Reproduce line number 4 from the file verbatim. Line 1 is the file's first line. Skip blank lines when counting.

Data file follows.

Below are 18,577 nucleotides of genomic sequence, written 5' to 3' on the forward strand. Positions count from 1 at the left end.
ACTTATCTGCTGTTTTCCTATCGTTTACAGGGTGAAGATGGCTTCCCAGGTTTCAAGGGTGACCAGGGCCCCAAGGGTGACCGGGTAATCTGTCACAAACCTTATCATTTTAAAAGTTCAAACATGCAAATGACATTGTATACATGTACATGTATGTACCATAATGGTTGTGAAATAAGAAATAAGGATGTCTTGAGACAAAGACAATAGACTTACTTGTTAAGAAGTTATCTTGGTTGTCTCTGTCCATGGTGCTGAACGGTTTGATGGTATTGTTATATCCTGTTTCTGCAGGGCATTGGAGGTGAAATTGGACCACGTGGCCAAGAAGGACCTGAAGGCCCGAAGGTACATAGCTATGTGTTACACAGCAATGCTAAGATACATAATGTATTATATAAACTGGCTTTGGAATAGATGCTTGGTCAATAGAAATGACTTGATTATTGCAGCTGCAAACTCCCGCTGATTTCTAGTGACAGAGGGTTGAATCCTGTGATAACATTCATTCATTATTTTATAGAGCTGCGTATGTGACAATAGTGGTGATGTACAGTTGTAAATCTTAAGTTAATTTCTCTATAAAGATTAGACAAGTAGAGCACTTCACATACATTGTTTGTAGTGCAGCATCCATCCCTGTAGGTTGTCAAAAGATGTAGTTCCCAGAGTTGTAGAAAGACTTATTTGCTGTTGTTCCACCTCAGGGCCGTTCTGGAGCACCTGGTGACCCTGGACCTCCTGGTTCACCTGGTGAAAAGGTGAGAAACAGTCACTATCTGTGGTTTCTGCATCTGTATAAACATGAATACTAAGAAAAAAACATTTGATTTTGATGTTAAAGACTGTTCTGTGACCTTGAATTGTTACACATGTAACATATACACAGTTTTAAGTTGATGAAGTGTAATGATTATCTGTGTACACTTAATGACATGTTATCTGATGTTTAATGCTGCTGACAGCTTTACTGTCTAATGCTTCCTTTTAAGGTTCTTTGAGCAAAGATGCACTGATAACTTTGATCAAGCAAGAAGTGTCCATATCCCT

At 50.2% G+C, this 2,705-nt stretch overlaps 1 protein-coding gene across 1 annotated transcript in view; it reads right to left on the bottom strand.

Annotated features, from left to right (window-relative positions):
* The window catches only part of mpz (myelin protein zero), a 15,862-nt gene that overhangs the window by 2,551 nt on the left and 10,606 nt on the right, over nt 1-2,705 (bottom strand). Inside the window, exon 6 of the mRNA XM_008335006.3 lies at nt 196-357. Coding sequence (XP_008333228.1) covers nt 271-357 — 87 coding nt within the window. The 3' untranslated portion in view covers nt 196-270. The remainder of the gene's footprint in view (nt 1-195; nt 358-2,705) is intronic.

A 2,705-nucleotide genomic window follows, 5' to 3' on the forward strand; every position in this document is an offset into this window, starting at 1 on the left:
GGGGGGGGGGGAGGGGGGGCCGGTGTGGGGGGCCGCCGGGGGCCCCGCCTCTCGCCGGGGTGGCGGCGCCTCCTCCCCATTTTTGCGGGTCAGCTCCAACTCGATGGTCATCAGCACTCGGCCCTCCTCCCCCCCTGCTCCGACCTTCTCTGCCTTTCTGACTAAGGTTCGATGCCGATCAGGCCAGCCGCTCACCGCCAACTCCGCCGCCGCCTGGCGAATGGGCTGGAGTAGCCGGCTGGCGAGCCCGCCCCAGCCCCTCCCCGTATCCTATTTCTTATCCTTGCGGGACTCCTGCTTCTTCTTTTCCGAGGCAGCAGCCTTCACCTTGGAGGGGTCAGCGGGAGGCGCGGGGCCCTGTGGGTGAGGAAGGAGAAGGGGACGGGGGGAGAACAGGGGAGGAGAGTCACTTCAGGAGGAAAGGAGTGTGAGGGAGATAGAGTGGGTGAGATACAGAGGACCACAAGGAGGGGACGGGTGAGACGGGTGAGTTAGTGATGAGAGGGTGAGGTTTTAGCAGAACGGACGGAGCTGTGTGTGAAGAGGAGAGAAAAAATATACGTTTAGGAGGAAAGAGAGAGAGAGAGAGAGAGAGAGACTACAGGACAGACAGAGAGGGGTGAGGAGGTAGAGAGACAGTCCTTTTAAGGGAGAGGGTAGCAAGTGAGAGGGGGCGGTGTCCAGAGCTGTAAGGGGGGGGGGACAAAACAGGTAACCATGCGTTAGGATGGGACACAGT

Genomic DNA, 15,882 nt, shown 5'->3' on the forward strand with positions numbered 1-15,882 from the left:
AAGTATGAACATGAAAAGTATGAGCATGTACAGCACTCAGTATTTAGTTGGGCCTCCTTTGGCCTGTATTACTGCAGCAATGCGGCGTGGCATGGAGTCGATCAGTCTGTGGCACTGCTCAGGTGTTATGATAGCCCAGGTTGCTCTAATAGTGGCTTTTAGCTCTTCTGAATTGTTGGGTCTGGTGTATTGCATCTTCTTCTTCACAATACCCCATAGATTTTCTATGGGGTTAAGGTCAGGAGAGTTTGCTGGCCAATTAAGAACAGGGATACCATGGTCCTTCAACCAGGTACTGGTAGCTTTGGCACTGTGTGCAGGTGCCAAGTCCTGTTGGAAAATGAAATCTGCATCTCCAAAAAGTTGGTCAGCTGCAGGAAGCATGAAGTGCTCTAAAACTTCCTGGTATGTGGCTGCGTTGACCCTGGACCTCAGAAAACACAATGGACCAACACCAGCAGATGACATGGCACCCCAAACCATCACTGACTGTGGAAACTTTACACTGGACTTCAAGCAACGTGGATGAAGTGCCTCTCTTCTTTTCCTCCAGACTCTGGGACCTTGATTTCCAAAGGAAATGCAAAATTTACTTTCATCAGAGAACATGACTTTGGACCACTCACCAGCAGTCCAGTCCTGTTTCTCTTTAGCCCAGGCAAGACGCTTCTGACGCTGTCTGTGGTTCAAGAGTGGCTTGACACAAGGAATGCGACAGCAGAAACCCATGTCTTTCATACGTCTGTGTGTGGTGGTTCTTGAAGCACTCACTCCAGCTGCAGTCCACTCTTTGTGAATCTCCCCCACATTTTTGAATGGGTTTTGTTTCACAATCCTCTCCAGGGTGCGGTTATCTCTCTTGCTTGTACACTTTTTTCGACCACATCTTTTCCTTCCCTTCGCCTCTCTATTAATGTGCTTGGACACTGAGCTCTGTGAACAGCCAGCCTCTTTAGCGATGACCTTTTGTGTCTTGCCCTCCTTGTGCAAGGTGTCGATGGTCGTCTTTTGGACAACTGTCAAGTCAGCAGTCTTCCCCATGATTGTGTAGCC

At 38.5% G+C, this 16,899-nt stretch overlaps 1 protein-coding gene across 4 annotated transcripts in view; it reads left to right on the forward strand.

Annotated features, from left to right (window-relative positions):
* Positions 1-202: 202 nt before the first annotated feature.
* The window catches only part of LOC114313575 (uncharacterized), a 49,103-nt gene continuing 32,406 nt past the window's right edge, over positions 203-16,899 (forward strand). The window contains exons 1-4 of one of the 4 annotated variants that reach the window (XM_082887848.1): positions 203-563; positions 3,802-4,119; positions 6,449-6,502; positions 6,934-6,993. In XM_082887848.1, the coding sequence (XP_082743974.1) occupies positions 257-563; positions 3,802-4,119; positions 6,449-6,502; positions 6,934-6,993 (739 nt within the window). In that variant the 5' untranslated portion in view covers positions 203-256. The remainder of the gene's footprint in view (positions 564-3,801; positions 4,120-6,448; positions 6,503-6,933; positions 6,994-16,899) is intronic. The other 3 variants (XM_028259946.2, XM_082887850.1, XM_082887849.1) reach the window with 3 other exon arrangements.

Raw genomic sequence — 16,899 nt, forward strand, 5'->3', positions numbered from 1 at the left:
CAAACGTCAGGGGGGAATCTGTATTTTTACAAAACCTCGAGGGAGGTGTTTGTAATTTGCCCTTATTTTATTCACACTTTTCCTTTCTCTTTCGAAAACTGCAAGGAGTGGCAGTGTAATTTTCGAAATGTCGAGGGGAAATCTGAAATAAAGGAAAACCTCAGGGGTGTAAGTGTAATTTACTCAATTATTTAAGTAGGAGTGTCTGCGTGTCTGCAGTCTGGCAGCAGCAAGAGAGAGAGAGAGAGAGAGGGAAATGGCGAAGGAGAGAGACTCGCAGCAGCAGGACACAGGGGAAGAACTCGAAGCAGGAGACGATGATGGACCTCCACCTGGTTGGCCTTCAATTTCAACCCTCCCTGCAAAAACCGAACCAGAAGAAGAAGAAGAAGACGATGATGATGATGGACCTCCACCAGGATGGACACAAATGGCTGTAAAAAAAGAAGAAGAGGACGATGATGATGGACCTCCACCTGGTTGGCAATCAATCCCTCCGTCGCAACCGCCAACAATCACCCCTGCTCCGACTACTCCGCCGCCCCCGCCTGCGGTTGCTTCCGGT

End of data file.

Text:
Annotated features, from left to right (window-relative positions):